When the poorest and most-troubled members of this city's Spanish-speaking population needed help and comfort, they came to the Rev. Gilberto Martinez.
And if they didn't come to him, he came to them--in the jails, on the barrio streets, at the racetrack and even over their radios.
The onetime drug user and nonbeliever had left a secure teaching job to open his own evangelical church and tend to the needs--both spiritual and material--of a population that can feel lost in this sprawling city in the heartland of an adopted country.
And it was only natural that the 35-year-old pastor at El Tabernacle De Fe Church had accompanied Emilio Tapia, 50, a landscaper and Mexican immigrant, to the Social Security Administration office at the Albert P. Murrah Federal Building on the morning of April 19 to help him untangle a problem with his benefits.
In an instant, both lives were lost. Martinez left a widow and five young children with no insurance and no inheritance, save the legacy of a father and husband who felt he was called by God to be of service.
"He died doing what was the heartbeat of his life: helping people in need," said fellow Assembly of God evangelist the Rev. Greg McClanahan, who met Martinez in Oklahoma City and accompanied him on missionary campaigns in Mexico.
If there is a common thread among the lives of those who died violently that day, it is that of expectations dashed, of promises and dreams that never will be fulfilled.
There was so much Martinez wanted to accomplish.
He wanted to expand the congregation of his church, he wanted to continue his work in reaching out to the city's jail population and its burgeoning number of street gang members, and he was eager to accept an invitation to lead an evangelical mission to El Salvador.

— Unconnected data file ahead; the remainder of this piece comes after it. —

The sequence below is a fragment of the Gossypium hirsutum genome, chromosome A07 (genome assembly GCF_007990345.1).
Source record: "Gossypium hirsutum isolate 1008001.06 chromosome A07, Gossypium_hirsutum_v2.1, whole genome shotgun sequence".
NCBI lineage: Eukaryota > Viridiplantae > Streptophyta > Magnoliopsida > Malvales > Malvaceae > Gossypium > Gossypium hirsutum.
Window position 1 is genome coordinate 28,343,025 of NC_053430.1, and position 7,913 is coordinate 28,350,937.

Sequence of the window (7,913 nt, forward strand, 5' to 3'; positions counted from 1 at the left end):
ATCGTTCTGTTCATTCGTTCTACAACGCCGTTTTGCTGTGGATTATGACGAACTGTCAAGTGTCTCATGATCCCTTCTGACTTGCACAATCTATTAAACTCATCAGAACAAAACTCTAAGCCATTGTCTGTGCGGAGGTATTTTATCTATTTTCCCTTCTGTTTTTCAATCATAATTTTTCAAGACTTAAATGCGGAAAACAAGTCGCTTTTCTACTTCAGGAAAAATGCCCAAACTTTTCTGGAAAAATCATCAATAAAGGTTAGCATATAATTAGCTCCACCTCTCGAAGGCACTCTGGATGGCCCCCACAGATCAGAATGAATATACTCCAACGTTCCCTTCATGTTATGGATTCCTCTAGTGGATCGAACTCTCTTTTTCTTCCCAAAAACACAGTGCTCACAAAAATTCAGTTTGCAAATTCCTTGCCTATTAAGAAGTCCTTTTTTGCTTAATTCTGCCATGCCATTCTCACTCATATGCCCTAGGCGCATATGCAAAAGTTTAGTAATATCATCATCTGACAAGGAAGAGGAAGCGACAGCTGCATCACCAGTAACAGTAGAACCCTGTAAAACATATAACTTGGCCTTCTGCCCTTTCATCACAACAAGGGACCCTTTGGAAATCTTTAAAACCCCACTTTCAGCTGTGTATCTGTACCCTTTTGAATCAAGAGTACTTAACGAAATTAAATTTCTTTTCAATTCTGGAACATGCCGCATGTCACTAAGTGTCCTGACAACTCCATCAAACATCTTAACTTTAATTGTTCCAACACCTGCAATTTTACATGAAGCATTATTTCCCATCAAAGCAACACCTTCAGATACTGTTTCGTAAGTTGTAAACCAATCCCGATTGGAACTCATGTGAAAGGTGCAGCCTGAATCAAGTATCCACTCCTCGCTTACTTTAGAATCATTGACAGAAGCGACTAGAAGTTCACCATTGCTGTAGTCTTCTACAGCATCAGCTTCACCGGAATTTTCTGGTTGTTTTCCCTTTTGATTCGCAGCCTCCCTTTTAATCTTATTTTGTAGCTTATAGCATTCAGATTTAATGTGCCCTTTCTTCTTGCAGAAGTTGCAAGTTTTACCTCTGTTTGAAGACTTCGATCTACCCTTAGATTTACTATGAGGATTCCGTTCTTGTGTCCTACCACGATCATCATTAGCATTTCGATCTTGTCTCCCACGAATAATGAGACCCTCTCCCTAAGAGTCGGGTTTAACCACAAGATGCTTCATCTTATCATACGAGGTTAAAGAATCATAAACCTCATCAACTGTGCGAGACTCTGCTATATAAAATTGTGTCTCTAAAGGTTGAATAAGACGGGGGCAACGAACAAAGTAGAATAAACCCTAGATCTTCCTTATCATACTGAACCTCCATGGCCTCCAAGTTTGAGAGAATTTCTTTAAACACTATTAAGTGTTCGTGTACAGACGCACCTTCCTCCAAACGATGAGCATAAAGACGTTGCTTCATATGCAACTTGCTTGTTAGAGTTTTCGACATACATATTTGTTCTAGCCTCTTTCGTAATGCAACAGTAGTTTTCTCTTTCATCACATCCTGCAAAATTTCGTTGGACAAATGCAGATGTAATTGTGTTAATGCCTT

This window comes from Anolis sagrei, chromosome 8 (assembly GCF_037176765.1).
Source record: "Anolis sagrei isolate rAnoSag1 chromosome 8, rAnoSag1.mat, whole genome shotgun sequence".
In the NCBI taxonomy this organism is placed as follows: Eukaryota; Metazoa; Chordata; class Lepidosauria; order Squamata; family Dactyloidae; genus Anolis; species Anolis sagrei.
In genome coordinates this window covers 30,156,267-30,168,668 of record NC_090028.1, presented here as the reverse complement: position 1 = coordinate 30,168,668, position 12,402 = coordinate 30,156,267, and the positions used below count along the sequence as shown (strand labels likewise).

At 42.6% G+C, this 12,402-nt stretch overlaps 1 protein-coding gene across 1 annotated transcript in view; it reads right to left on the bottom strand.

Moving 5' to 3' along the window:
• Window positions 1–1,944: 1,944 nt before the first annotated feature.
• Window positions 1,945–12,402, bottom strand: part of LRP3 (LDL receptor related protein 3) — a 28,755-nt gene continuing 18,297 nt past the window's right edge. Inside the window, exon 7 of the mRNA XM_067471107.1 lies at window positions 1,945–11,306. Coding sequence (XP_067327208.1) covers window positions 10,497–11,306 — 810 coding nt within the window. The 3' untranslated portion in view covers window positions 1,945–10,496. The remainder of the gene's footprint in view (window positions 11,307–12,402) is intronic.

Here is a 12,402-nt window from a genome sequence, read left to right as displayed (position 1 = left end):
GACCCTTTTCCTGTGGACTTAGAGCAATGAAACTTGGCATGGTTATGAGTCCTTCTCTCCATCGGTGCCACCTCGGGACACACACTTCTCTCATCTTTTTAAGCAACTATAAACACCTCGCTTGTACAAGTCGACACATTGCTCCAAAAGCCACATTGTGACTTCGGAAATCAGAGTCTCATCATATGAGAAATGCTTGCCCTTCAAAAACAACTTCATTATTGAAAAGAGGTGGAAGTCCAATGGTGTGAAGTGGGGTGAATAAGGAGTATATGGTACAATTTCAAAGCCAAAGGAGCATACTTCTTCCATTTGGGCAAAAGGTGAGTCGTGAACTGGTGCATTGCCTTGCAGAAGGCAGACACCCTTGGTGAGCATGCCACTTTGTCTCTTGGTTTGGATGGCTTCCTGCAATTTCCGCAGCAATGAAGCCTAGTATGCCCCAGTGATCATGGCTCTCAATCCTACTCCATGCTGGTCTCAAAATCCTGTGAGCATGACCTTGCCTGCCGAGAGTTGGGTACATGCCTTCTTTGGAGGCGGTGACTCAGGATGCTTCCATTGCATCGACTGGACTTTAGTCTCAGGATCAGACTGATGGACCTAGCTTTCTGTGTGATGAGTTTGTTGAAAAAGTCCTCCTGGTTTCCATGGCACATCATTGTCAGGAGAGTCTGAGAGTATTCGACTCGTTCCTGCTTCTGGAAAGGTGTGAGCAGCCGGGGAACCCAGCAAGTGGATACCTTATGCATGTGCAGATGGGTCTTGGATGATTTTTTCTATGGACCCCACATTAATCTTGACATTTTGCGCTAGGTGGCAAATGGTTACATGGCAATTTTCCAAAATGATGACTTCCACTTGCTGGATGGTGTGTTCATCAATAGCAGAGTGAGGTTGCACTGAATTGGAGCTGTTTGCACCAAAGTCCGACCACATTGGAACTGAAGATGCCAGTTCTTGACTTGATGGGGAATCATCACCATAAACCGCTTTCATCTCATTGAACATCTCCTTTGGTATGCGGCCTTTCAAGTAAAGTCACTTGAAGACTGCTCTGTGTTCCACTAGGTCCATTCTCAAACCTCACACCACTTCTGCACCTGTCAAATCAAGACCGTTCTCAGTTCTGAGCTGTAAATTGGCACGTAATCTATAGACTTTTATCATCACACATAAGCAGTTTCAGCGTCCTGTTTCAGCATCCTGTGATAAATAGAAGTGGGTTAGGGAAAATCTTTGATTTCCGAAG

"Wherever the Spanish-speaking people needed him and needed the Lord, that's where Gilbert wanted to be," said Neva Kendall, who first knew Martinez when he was part of the Faith Tabernacle Church off Interstate 40.
At first Martinez would bring a handful of Spanish-speaking faithful to Sunday services at the predominantly Anglo church. The small band would huddle in the back pews, with Martinez providing translation.
But as his following grew, he realized that the unmet spiritual needs of the Spanish-speaking population were such that he needed his own church. Faith Tabernacle leaders, impressed by Martinez and his unflagging spirit, helped arrange for him to take over an empty church several miles away in one of Oklahoma City's more racially diverse neighborhoods.
"He motivated the Hispanic people to know the Lord and work hard," said Juan Araya, a maintenance worker.
"He had a kindness and gentleness that made you happy," said Marvin Lewis, a dishwasher at Denny's.
Martinez--known for his boundless enthusiasm, quick smile and restless energy--had gotten the calling to join the ministry later than some. In his sermons, he often mentioned his days in the Army in Germany--when he used drugs and found himself wandering along unknown streets.
Only when he moved to Oklahoma City a decade ago from his native Brownsville, Tex., did he find God.
"He came to God here at Faith Tabernacle and then realized there were so many others that needed (God), too," said the Rev. C. F. Wilkerson.
He took his faith on the radio for a weekly program. He left his job as a middle-school teacher to spread the word full time. He went to the Remington Park racetrack to preach to the jockeys and grooms.
Many ministers' lives are frugal ones, and Martinez left his family with only a tiny two-bedroom house with a cracked foundation and drafty walls. The youngest child, Gilberto Jr., was born a week before his father's death.
Martinez was eulogized for three nights running at Faith Tabernacle and then at his own church, each time to a crowd of several hundred. A senior Assembly of God minister said that Martinez was part of God's plan for the Latino population of Oklahoma City, and he challenged other ministers to continue his work.
The life of Gilberto Martinez proved that there is "hope in the heartland" despite the bombing and the death, the Rev. Coy Barker said at the funeral.
Martinez's widow, Martha, 29, said she has no hatred for the men who killed her husband. At the funeral, her children--Michelle, 11, Brian, 9, Bonnie, 8, Jillian, 6, and the baby--were given stuffed bears, a gift being bestowed on all the children who lost parents in the bomb blast.
"These people who made this bomb do not have love or fear of God in their hearts," Martha Martinez said in Spanish. "I want the Lord to forgive them for what they have done. My husband is with the Lord.
"People need to guard their heart against hating these men."